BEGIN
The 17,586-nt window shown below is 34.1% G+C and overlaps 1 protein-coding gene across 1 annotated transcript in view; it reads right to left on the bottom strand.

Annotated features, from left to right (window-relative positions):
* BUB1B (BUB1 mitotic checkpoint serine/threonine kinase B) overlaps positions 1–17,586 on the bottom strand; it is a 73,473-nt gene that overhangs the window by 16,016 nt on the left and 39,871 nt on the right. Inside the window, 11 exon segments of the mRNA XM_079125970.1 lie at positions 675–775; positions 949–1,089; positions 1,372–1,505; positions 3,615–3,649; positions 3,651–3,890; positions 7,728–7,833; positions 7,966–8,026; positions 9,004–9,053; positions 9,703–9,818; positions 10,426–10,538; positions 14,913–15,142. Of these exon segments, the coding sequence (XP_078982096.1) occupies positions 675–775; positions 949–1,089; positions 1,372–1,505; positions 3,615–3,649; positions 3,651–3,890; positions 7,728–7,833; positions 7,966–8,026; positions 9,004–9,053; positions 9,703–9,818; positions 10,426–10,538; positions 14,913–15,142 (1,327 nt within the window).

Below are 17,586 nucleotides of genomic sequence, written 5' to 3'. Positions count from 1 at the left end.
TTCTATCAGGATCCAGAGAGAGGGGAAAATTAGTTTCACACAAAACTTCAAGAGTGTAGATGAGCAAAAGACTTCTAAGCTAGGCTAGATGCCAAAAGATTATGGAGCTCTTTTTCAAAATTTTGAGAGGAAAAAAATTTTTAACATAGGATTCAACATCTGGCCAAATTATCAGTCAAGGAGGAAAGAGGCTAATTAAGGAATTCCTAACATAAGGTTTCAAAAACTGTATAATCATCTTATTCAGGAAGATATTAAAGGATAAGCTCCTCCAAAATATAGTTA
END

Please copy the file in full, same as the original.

The 17,586-nt window shown below is 34.1% G+C and overlaps 1 protein-coding gene across 1 annotated transcript in view; it reads right to left on the bottom strand.

Annotated features, from left to right (window-relative positions):
* BUB1B (BUB1 mitotic checkpoint serine/threonine kinase B) overlaps positions 1–17,586 on the bottom strand; it is a 73,473-nt gene that overhangs the window by 16,016 nt on the left and 39,871 nt on the right. Inside the window, 11 exon segments of the mRNA XM_079125970.1 lie at positions 675–775; positions 949–1,089; positions 1,372–1,505; positions 3,615–3,649; positions 3,651–3,890; positions 7,728–7,833; positions 7,966–8,026; positions 9,004–9,053; positions 9,703–9,818; positions 10,426–10,538; positions 14,913–15,142. Of these exon segments, the coding sequence (XP_078982096.1) occupies positions 675–775; positions 949–1,089; positions 1,372–1,505; positions 3,615–3,649; positions 3,651–3,890; positions 7,728–7,833; positions 7,966–8,026; positions 9,004–9,053; positions 9,703–9,818; positions 10,426–10,538; positions 14,913–15,142 (1,327 nt within the window).

Below are 17,586 nucleotides of genomic sequence, written 5' to 3'. Positions count from 1 at the left end.
TTCTATCAGGATCCAGAGAGAGGGGAAAATTAGTTTCACACAAAACTTCAAGAGTGTAGATGAGCAAAAGACTTCTAAGCTAGGCTAGATGCCAAAAGATTATGGAGCTCTTTTTCAAAATTTTGAGAGGAAAAAAATTTTTAACATAGGATTCAACATCTGGCCAAATTATCAGTCAAGGAGGAAAGAGGCTAATTAAGGAATTCCTAACATAAGGTTTCAAAAACTGTATAATCATCTTATTCAGGAAGATATTAAAGGATAAGCTCCTCCAAAATATAGTTA